and biological analyses of the treatments were
performed at the University of Georgia’s
Bioconversion Research and Education
Center laboratory and followed the proce-
dures outlined in the U.S. Composting
Council’s Test Methods for the Examination
of Composting and Compost (TMECC)
(USCC, 1997). Water content (method
07.09-A) was determined by the difference
between wet and dry weight. Human made
inert analysis (method 07.08) was determined
as the non-compost fraction (e.g. glass, plas-
tic, metal) of the total dry weight of the treat-
ment. Germination rate (method 09.05-A)
was determined by percent cress seed germi-
nation in a water extract of the treatment
(USCC, 1997). Bulk density was determined
as dry weight per known volume of sample
(USDA, 1998), and biological stability was
determined as the oxygen uptake rate in a
Table 1. Physical, chemical, and biological characterization of treatments.
Bulk Stability -
density 02uptake Germination Water SS OM
Treatment (g/cm3) (mg O2/g VM hr -1) index (%) (%) pH (mS/cm) (g kg -1) C:N C N NH4NO3PpH
Biosolids comp 0.51 0.02 96 31.3 7 1.62 202 17 100900 5830 2480 1960 4470 7.0
Yard waste comp 0.5 0.09 100 40.66 7.8 0.645 193 19 97500 5010 40 70 3240 7.8
Poultry litter comp 0.59 0.06 100 32.2 7.2 5.93 212 22 131500 5980 70 240 4290 7.2
MSW*comp 0.32 0.1 100 45.7 8.1 4.96 360 20 175200 8660 140 180 1910 8.1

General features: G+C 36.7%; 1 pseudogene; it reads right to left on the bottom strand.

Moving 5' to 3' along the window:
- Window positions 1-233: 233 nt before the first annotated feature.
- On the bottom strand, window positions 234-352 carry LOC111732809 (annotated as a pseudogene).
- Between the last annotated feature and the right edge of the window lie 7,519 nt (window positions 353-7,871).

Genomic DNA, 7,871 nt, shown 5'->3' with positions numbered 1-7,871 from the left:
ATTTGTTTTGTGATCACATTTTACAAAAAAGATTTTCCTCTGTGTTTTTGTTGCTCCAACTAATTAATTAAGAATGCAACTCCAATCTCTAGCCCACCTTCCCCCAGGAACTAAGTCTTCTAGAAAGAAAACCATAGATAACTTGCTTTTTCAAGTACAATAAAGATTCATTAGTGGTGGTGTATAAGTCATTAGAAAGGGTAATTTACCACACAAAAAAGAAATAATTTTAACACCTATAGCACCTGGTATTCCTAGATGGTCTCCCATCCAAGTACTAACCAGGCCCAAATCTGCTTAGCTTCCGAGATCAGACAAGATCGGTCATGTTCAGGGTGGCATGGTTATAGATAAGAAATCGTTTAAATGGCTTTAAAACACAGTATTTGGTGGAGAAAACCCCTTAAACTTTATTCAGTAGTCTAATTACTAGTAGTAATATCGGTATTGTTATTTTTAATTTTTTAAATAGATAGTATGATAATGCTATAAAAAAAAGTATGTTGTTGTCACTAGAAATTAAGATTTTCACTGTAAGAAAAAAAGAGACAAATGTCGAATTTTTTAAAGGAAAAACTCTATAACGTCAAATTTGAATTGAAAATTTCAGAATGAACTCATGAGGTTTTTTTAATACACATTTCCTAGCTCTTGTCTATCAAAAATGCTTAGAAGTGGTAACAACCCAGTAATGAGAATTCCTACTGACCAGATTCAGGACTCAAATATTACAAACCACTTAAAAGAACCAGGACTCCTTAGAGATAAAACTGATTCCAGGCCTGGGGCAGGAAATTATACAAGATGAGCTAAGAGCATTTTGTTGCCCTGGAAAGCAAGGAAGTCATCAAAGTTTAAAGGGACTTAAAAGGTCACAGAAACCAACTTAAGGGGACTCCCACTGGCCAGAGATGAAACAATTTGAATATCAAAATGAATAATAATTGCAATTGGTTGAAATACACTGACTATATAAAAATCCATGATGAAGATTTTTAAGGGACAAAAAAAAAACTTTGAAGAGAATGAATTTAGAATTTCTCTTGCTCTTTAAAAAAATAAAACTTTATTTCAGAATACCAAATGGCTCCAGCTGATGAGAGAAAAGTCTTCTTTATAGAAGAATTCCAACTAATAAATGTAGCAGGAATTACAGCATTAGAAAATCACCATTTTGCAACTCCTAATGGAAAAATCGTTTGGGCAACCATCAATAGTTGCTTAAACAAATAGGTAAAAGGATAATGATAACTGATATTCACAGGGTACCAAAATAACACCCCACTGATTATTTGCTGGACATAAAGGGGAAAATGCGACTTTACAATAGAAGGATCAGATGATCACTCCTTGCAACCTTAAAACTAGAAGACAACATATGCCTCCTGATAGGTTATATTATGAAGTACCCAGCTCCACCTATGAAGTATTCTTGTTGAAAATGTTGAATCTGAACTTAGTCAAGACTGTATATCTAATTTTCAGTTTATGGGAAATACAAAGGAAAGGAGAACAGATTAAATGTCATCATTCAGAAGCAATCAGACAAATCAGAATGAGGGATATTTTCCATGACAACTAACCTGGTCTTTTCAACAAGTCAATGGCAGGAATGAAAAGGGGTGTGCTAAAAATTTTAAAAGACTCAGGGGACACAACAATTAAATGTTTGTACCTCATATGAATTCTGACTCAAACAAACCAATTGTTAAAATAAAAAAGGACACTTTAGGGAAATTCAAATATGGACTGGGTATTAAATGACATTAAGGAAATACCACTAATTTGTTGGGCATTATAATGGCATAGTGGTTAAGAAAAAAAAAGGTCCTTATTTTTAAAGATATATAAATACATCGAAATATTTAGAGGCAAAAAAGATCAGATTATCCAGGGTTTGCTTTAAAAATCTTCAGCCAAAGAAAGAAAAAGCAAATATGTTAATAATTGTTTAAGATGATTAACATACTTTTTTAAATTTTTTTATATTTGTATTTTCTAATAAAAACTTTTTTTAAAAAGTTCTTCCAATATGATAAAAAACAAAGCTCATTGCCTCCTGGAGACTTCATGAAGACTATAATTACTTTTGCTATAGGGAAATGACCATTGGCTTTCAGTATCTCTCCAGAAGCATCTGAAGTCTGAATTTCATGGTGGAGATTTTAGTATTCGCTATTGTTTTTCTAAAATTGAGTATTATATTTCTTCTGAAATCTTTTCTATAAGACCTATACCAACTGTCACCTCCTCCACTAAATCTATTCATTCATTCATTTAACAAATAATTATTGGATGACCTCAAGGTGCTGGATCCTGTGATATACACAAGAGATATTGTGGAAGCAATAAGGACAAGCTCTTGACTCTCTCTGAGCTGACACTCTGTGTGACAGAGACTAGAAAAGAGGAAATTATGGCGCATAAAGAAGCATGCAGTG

Soil 2.23 Nd Nd Nd 4.7 Nd Nd 18 250 14 0.74 0.053 348 4.7
All nutrients and metals expressed in mg kg-1.
*MSW = municipal solid waste.
Copyright © 2005 Soil and Water Conservation Society. All rights reserved.
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distance intervals of 0.9 m (3 ft) from the top
of the plot. The U.S. Department of Agri-
culture (USDA) Agricultural Research
Service (1980) time domain reflectometry
data acquisition (TACQ) computer program
was used to process and convert wavelengths
to water content.
Runoff sampling procedures and calcula-
tion methods followed procedures used for
the Water Erosion Prediction Project (WEPP)
developed by the USDA National Soil
Erosion Lab which have been used in similar
studies (Glanville et al., 2001; Faucette et al.,
2004). Runoff samples were collected from a
flume placed at the base of each plot. The
first sample was taken once water began to
“trickle” from the flume aperture, the point
determined to be the start of runoff. After the
first sample was collected, samples were taken
every five minutes until the 60-minute storm
was finished. Runoff quantity and total solids
samples used one 500 ml (2.1 c) Nalgene bot-
tle per five minute interval sample, and “sec-
onds-to-fill” bottle times were recorded to
obtain runoff flow rates. The total volume of
each runoff sample and the time over which it
was collected was recorded.
For nutrient samples the first sample was
taken once water began to “trickle” from the
flume aperture and every five minutes until
the 60-minute storm was finished. Separate
nutrient samples were taken using 500 ml
(2.1 c) Nalgene bottles and were filled for five
second durations. For each test plot, each
five-second nutrient sample,taken every five-
minutes, was composited in a 3.8 l (1 gal)
bottle and kept in a cooler and refrigerated
prior to analysis. This created a single
volume weighted sample for each test plot
and each storm event. Nutrient samples
were analyzed for total N, NH4-N, nitrate N
(NO3-N), total P, and dissolved reactive P.
Each 500 ml (2.1 c) runoff/solids sample